Voels, S.; Dettman, J.; Takayanagi, M.

    The International Space Station (ISS) has a number of locations for external payloads that are suitable for astronomical and space science observations. Each of the international partners providing science facilities to the United States on Orbit Segment (USOS) section of the ISS have included opportunities for external payloads. One attribute that all the sites have in common is that the ISS acts as the spacecraft, allowing the science team to concentrate on the science instrumentation. Physically, the various facilities available have somewhat different accommodations in terms of the size and mass of the payload accommodated and the resources of power and data services. In addition, each location has a different field of view due to the self-blockage by ISS elements and structures. We address these issues as well as the ISS orbit for space science for the four external payload accommodations described below. The four external payload accommodations that will be discussed are the USOS Truss Segment 3 (S3), the EXPRESS Pallet System (ExPS) when mounted on S3, the Columbus Exposed Payload Facility (CEPF), and the Japanese Experiment Module - Exposed Facility (JEM - EF). The S3 has four sites (2 zenith, 2 nadir) available for payloads. NASA plans to mount a full truss payload on one zenith site and populate the others with EXPRESS Pallets. The ExPS is a facility that can support six smaller payloads. User developed payloads are attached and interfaced to an EXPRESS Pallet Adapter and through this EXPRESS Pallet Adapter, the EXPRESS Pallet System provides the payloads with an attachment location, power, and data. The CEPF consists of two mounted structures attached to the starboard end-cone of the Columbus module. Each of these structures has accommodations for attaching two external payloads. One of the four sites provides and excellent zenith view and on of the other sites provides a significant zenith viewing opportunity. The mechanical attachment is compatible with that of the EXPRESS Pallet. The JEM - EF is module-sized structure attached to port end-cone of the JEM Pressurized Module. There are ten locations for attaching payloads and each of the locations provides some zenith viewing. Eight of the sites also provide similar simultaneous viewing of the earth, allowing for science programs that require both space and earth observations.

  19. Microgravity Environment on the International Space Station

    NASA Technical Reports Server (NTRS)

    DeLombard, Richard; Hrovat, Kenneth; Kelly, Eric; McPherson, Kevin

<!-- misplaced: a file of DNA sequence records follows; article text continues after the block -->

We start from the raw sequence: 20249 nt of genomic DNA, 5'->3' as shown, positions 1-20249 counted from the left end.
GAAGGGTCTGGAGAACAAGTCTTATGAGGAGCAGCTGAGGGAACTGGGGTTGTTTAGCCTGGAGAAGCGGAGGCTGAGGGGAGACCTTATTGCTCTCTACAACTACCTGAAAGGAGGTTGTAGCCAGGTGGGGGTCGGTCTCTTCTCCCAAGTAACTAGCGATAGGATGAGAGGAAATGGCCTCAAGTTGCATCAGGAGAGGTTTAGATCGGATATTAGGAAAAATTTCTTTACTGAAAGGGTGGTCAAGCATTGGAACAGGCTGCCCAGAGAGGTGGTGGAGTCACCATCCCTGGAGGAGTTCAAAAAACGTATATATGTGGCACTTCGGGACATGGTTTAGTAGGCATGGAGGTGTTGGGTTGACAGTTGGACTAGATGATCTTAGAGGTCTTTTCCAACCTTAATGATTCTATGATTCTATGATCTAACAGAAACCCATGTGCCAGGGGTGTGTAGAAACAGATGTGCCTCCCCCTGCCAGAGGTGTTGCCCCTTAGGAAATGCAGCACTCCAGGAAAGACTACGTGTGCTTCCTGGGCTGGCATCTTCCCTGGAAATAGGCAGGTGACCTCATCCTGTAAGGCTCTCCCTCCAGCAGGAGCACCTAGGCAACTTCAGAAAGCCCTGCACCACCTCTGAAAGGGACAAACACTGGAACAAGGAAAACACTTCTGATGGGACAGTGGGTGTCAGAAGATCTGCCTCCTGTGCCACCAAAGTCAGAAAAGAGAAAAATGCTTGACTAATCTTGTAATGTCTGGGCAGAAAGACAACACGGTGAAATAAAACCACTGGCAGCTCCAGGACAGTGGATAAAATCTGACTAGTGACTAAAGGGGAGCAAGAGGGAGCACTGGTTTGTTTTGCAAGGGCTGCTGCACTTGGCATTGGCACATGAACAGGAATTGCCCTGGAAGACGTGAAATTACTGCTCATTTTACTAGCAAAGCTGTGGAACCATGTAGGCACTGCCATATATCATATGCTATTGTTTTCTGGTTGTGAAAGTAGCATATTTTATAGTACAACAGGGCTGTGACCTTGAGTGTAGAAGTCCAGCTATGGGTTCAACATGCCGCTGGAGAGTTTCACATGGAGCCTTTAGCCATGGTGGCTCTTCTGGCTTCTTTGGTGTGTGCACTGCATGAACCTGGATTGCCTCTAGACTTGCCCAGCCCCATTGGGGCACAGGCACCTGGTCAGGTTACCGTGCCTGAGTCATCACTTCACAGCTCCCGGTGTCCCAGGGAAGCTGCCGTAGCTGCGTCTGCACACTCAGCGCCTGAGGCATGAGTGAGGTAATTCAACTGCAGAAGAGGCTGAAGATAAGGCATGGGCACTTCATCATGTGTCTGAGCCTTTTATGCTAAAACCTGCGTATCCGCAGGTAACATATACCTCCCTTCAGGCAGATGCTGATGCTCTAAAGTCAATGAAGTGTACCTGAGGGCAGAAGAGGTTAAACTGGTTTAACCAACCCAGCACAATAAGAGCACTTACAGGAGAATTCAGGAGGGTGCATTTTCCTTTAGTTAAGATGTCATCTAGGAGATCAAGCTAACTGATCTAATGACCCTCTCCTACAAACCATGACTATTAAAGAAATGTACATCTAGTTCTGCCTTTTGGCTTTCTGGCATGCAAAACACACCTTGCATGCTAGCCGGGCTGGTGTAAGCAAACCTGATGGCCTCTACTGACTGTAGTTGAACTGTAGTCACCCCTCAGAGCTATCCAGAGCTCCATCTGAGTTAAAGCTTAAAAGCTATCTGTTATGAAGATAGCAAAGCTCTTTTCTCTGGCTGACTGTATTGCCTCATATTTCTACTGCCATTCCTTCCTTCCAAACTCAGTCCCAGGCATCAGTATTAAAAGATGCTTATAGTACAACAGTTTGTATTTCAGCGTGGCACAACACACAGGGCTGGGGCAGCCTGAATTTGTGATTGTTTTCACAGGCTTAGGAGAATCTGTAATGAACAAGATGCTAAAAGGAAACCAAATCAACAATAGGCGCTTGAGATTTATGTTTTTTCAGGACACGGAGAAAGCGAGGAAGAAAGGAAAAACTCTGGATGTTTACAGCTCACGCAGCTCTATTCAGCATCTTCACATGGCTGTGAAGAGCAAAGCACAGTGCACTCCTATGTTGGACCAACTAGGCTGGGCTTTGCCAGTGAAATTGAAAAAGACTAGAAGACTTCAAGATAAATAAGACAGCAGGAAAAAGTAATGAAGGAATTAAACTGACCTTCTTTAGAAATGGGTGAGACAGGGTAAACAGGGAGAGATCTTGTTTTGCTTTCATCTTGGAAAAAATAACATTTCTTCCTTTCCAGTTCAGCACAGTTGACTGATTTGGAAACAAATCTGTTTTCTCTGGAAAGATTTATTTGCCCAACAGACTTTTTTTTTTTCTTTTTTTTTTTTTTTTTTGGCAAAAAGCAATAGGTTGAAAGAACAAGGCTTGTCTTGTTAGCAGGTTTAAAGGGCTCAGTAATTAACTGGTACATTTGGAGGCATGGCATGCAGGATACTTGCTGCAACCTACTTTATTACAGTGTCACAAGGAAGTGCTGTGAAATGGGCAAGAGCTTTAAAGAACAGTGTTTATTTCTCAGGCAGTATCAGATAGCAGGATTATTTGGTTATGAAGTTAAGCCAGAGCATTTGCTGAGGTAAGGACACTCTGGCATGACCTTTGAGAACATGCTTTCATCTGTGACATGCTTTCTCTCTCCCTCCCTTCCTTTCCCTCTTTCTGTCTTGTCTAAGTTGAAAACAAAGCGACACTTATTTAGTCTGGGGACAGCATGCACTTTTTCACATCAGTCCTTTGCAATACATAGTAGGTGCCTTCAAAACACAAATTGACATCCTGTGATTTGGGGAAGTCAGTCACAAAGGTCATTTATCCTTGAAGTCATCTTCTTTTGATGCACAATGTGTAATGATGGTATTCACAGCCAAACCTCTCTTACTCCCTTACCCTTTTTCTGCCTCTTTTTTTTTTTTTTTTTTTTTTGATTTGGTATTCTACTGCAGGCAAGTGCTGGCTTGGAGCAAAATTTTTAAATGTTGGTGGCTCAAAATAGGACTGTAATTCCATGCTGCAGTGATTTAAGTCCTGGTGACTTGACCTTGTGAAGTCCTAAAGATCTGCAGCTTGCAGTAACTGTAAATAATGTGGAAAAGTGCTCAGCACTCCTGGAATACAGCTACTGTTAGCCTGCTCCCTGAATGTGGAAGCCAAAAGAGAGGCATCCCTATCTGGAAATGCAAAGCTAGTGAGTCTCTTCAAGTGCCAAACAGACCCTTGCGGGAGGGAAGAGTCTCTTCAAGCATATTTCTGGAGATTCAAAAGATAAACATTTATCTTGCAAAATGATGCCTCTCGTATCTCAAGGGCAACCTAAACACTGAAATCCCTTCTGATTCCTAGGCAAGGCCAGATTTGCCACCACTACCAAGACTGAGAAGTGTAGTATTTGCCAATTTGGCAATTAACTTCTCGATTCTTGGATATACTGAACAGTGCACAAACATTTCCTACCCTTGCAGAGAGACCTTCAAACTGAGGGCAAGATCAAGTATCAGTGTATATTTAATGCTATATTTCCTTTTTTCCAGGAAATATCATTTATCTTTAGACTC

2004-01-01

    A primary feature of the International Space Station will be its microgravity environment--an environment in which the effects of gravity are drastically reduced. The International Space Station design has been driven by a long-standing, high-level requirement for a microgravity mode of operation. Various types of data are gathered when science experiments are conducted. The acceleration levels experienced during experiment operation should be factored into the analysis of the results of most microgravity experiments. To this end, the Space Acceleration Measurement System records the acceleration levels to support microgravity researchers for nearly three years of International Space Station operations. The Principal Investigator Microgravity Services project assists the experiments principal investigators with their analysis of the acceleration (microgravity) environment. The Principal Investigator Microgravity Services project provides cataloged data, periodic analysis summary reports, specialized reports for experiment teams, and real-time data in a variety of user-defined formats. Characterization of the various microgravity carriers (e.g., Shuttle and International Space Station) is also accomplished for the experiment teams. Presented in this paper will be a short description of how microgravity disturbances may affect some experiment classes, a snapshot of the microgravity environment, and a view into how well the space station is expected to meet the user requirements.

  20. Electrochemical Energy Storage for an Orbiting Space Station

    NASA Technical Reports Server (NTRS)

    Martin, R. E.

    1981-01-01

    The system weight of a multi hundred kilowatt fuel cell electrolysis cell energy storage system based upon alkaline electrochemical cell technology for use in a future orbiting space station in low Earth orbit (LEO) was studied. Preliminary system conceptual design, fuel cell module performance characteristics, subsystem and system weights, and overall system efficiency are identified. The impact of fuel cell module operating temperature and efficiency upon energy storage system weight is investigated. The weight of an advanced technology system featuring high strength filament wound reactant tanks and a fuel cell module employing lightweight graphite electrolyte reservoir plates is defined.